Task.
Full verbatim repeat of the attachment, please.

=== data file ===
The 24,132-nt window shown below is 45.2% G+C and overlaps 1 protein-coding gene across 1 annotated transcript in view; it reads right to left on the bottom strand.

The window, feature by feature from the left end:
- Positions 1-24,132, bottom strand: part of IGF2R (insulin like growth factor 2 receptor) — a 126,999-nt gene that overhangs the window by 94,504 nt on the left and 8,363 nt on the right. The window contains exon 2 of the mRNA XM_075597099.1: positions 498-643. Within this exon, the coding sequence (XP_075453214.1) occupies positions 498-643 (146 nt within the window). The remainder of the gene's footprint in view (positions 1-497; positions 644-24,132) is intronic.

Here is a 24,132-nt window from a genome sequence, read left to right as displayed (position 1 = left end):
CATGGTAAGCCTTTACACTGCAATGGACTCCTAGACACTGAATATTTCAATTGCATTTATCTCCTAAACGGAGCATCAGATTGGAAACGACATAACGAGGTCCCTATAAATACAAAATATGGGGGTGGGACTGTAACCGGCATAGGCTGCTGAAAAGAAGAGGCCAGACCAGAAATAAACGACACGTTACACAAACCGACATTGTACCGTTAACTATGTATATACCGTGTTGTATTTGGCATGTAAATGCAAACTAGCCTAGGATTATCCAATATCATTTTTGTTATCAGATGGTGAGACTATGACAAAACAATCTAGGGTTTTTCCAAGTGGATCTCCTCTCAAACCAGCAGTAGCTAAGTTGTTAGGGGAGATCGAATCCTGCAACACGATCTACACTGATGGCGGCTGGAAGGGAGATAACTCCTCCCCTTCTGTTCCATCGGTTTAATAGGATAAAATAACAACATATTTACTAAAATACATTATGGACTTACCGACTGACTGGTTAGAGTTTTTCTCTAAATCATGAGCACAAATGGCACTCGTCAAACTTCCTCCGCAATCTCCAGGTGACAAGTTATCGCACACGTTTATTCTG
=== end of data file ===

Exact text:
The 24,132-nt window shown below is 45.2% G+C and overlaps 1 protein-coding gene across 1 annotated transcript in view; it reads right to left on the bottom strand.

The window, feature by feature from the left end:
- Positions 1-24,132, bottom strand: part of IGF2R (insulin like growth factor 2 receptor) — a 126,999-nt gene that overhangs the window by 94,504 nt on the left and 8,363 nt on the right. The window contains exon 2 of the mRNA XM_075597099.1: positions 498-643. Within this exon, the coding sequence (XP_075453214.1) occupies positions 498-643 (146 nt within the window). The remainder of the gene's footprint in view (positions 1-497; positions 644-24,132) is intronic.

Here is a 24,132-nt window from a genome sequence, read left to right as displayed (position 1 = left end):
CATGGTAAGCCTTTACACTGCAATGGACTCCTAGACACTGAATATTTCAATTGCATTTATCTCCTAAACGGAGCATCAGATTGGAAACGACATAACGAGGTCCCTATAAATACAAAATATGGGGGTGGGACTGTAACCGGCATAGGCTGCTGAAAAGAAGAGGCCAGACCAGAAATAAACGACACGTTACACAAACCGACATTGTACCGTTAACTATGTATATACCGTGTTGTATTTGGCATGTAAATGCAAACTAGCCTAGGATTATCCAATATCATTTTTGTTATCAGATGGTGAGACTATGACAAAACAATCTAGGGTTTTTCCAAGTGGATCTCCTCTCAAACCAGCAGTAGCTAAGTTGTTAGGGGAGATCGAATCCTGCAACACGATCTACACTGATGGCGGCTGGAAGGGAGATAACTCCTCCCCTTCTGTTCCATCGGTTTAATAGGATAAAATAACAACATATTTACTAAAATACATTATGGACTTACCGACTGACTGGTTAGAGTTTTTCTCTAAATCATGAGCACAAATGGCACTCGTCAAACTTCCTCCGCAATCTCCAGGTGACAAGTTATCGCACACGTTTATTCTG